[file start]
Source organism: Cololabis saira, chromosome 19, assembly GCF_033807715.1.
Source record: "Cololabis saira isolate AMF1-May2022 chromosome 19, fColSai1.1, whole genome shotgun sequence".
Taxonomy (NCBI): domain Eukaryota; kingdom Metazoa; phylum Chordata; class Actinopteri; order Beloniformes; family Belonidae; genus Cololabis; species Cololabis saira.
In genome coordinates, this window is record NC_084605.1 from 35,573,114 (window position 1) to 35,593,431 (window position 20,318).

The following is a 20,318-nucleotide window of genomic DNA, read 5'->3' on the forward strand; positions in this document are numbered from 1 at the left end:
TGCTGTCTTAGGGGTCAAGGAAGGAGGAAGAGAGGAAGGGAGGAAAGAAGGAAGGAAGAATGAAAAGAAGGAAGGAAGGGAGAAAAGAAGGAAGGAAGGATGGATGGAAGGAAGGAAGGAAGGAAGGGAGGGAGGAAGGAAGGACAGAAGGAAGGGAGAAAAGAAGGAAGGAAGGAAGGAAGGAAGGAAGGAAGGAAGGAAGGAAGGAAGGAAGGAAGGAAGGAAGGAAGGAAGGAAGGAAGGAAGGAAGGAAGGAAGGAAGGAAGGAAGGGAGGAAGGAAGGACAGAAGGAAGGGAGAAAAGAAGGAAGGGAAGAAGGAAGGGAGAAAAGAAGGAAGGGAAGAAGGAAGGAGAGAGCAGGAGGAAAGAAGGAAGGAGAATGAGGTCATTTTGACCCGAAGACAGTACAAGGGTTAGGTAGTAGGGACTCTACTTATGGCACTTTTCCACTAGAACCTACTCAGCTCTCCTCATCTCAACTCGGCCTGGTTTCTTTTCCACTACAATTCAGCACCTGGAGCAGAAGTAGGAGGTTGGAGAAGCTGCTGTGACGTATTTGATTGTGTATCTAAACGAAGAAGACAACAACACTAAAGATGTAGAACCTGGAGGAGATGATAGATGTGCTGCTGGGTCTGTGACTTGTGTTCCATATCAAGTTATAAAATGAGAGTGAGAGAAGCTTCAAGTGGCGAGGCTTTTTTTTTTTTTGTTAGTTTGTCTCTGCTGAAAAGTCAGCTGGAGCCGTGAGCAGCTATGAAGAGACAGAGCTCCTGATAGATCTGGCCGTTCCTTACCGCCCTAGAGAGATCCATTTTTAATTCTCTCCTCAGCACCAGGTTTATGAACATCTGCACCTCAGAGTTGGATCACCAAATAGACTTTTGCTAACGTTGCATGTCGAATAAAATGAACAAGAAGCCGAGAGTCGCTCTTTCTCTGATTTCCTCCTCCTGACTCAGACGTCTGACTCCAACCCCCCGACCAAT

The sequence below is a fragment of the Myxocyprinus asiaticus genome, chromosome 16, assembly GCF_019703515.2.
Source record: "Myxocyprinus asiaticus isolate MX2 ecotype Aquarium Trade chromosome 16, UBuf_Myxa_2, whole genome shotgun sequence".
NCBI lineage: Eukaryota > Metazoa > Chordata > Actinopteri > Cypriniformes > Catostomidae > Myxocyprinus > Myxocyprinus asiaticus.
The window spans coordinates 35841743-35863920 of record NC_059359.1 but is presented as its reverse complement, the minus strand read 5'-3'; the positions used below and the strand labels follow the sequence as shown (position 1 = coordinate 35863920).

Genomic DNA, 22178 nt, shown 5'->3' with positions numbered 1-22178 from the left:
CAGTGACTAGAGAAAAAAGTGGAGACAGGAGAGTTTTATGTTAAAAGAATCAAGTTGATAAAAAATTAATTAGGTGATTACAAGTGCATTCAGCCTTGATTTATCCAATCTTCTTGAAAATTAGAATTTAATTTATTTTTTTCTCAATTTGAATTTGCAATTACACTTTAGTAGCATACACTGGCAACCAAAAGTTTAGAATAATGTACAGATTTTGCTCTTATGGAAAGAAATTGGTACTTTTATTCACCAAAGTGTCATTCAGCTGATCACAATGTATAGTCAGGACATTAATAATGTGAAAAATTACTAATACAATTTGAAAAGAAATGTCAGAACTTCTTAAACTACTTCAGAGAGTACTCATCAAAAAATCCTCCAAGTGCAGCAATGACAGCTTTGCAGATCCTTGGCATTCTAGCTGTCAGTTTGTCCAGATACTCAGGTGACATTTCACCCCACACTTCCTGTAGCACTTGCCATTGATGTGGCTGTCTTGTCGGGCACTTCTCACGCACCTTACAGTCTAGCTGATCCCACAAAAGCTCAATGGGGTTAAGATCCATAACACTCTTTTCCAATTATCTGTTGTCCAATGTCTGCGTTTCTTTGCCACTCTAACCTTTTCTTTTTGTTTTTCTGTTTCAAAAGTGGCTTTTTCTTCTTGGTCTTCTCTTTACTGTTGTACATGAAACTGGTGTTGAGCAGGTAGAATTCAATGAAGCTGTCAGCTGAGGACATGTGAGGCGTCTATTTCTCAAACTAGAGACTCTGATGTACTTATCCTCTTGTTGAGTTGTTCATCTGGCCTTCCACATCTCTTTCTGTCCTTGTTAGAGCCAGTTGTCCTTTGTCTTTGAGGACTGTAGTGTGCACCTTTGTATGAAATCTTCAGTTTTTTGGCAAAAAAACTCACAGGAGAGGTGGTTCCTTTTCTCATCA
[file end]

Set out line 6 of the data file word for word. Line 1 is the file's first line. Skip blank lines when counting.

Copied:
TGCTGTCTTAGGGGTCAAGGAAGGAGGAAGAGAGGAAGGGAGGAAAGAAGGAAGGAAGAATGAAAAGAAGGAAGGAAGGGAGAAAAGAAGGAAGGAAGGATGGATGGAAGGAAGGAAGGAAGGAAGGGAGGGAGGAAGGAAGGACAGAAGGAAGGGAGAAAAGAAGGAAGGAAGGAAGGAAGGAAGGAAGGAAGGAAGGAAGGAAGGAAGGAAGGAAGGAAGGAAGGAAGGAAGGAAGGAAGGAAGGAAGGAAGGAAGGAAGGAAGGAAGGGAGGAAGGAAGGACAGAAGGAAGGGAGAAAAGAAGGAAGGGAAGAAGGAAGGGAGAAAAGAAGGAAGGGAAGAAGGAAGGAGAGAGCAGGAGGAAAGAAGGAAGGAGAATGAGGTCATTTTGACCCGAAGACAGTACAAGGGTTAGGTAGTAGGGACTCTACTTATGGCACTTTTCCACTAGAACCTACTCAGCTCTCCTCATCTCAACTCGGCCTGGTTTCTTTTCCACTACAATTCAGCACCTGGAGCAGAAGTAGGAGGTTGGAGAAGCTGCTGTGACGTATTTGATTGTGTATCTAAACGAAGAAGACAACAACACTAAAGATGTAGAACCTGGAGGAGATGATAGATGTGCTGCTGGGTCTGTGACTTGTGTTCCATATCAAGTTATAAAATGAGAGTGAGAGAAGCTTCAAGTGGCGAGGCTTTTTTTTTTTTTGTTAGTTTGTCTCTGCTGAAAAGTCAGCTGGAGCCGTGAGCAGCTATGAAGAGACAGAGCTCCTGATAGATCTGGCCGTTCCTTACCGCCCTAGAGAGATCCATTTTTAATTCTCTCCTCAGCACCAGGTTTATGAACATCTGCACCTCAGAGTTGGATCACCAAATAGACTTTTGCTAACGTTGCATGTCGAATAAAATGAACAAGAAGCCGAGAGTCGCTCTTTCTCTGATTTCCTCCTCCTGACTCAGACGTCTGACTCCAACCCCCCGACCAAT